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Trumpeter Swan


IUCN Conservation Status: Least Concern

The largest of North American waterfowl, the Trumpeter Swan is resident throughout much of its range, but migratory in other parts. Its was reduced to near extinction by the early 20th century, but it is relatively common today.


Typical Voice

Adult Description

  • Large, all-white waterfowl.
  • Long, straight neck.
  • Black bill and face.

Immature Description

Dirty white all over. Legs gray-pink, turning yellowish gray to dull black. Bill gray-black at base, pink towards tip; turns completely black.

Range Map Help

Trumpeter Swan Range Map
View dynamic map of eBird sightings

Field MarksHelp

  • Adult

    Trumpeter Swan

    • Very large white swan with all-black bill
    • Long sloping forehead
    • Long, gracefully curving neck
    • © Gary Tyson, Montezuma NWR, New York, April 2013
  • Adults and immatures

    Trumpeter Swan

    Adults and immatures
    • Largest swan species in North America
    • All black bill
    • Forehead slopes elegantly down to long bill
    • © Laura Erickson, New York, November 2009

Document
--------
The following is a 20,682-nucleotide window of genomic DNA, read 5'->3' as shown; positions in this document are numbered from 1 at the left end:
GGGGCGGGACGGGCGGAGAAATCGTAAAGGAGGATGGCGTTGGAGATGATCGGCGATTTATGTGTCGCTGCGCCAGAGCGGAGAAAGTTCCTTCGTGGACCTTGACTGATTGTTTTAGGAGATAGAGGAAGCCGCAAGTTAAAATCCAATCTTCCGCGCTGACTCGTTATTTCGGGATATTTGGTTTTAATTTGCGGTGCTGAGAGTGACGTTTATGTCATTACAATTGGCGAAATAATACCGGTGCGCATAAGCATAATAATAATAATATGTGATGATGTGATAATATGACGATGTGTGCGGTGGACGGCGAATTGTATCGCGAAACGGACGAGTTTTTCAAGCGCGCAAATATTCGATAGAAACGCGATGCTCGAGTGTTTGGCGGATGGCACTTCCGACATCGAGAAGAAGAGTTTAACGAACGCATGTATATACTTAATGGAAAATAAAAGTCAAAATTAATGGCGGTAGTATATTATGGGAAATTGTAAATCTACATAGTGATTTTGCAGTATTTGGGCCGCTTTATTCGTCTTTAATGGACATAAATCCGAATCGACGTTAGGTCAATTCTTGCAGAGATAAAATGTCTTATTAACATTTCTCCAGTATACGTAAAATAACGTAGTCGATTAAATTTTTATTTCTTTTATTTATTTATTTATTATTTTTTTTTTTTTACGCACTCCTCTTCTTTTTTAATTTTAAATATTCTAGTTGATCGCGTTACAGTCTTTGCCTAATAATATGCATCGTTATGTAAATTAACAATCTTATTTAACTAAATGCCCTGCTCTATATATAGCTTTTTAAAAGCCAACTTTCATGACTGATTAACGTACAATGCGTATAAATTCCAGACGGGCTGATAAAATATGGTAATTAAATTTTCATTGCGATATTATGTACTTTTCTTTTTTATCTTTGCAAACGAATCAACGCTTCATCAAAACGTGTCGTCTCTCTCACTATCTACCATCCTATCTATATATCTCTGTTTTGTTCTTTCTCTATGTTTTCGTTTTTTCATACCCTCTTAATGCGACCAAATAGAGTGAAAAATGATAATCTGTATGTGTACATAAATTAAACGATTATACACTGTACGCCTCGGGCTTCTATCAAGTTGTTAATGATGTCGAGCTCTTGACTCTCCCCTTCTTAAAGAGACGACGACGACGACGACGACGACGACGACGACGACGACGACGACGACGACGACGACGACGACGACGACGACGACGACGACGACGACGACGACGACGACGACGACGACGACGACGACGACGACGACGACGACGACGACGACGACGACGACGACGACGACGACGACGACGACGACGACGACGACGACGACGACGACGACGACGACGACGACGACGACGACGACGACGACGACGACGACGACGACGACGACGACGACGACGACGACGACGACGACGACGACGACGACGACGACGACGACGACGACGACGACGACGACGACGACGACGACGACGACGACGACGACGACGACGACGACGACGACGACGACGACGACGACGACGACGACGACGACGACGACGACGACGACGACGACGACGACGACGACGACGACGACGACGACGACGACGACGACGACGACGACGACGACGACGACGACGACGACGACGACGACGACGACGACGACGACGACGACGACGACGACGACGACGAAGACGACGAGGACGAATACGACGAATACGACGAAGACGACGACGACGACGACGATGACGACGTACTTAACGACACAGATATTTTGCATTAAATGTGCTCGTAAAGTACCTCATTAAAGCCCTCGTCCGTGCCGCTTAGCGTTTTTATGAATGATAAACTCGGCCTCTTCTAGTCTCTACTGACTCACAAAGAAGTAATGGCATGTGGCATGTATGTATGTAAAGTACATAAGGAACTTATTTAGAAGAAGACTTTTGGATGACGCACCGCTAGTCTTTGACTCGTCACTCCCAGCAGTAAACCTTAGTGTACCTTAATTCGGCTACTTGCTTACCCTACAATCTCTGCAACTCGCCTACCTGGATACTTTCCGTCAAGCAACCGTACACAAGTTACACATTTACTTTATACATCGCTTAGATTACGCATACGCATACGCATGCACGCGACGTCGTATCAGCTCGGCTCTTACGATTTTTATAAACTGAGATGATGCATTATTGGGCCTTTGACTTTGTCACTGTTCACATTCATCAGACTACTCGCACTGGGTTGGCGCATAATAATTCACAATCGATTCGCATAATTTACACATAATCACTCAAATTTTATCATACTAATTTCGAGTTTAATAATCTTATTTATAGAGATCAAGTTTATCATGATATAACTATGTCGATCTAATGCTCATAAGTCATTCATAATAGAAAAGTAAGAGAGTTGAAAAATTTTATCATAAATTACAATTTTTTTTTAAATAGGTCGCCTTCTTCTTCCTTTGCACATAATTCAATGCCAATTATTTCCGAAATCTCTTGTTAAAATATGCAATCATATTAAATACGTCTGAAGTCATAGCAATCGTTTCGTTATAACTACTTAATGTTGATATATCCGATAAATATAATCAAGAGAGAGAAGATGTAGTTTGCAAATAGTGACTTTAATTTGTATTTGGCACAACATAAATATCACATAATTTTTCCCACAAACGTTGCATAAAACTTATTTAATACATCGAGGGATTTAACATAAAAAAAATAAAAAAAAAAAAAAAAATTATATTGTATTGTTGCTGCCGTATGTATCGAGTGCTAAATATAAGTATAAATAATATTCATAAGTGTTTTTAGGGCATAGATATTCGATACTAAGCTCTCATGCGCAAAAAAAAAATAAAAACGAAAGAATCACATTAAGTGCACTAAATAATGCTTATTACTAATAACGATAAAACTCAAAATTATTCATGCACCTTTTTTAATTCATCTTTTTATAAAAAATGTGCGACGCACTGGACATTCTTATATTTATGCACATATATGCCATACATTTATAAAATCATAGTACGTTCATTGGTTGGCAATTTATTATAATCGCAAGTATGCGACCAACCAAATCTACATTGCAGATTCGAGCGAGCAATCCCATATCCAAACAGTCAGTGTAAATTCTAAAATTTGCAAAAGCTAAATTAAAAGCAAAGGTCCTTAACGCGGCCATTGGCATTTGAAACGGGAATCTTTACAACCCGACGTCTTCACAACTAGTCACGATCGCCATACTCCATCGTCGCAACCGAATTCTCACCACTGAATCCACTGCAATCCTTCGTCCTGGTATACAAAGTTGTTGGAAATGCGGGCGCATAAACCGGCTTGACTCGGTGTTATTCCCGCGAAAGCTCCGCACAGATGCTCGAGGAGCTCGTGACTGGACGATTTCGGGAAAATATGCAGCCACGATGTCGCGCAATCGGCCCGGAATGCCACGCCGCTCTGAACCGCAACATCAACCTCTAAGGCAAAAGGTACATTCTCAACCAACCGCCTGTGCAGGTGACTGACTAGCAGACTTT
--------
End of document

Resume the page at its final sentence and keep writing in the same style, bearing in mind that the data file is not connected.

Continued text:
• Adult

    Trumpeter Swan

    • Very large swan with all-black bill
    • Long, sloping forehead
    • © Laura Erickson, St. Louis, Missouri, February 2008

Similar Species

Similar Species

  • Tundra Swan usually shows variable yellow spot in front of eyes; spot may be absent. Bill profile curved slightly upward, not flat. Eye more distinct from black facial skin. Border of bill and forehead rounded or nearly flat from above.
  • Mute Swan with curved neck, orange bill.
  • Snow Goose smaller and with shorter neck, black wingtips, pink bill.
  • Domestic goose smaller, with shorter neck, and pink or orange bill and legs.
  • White Pelican has short neck, large yellow or orange bill, orange legs, and black flight feathers.



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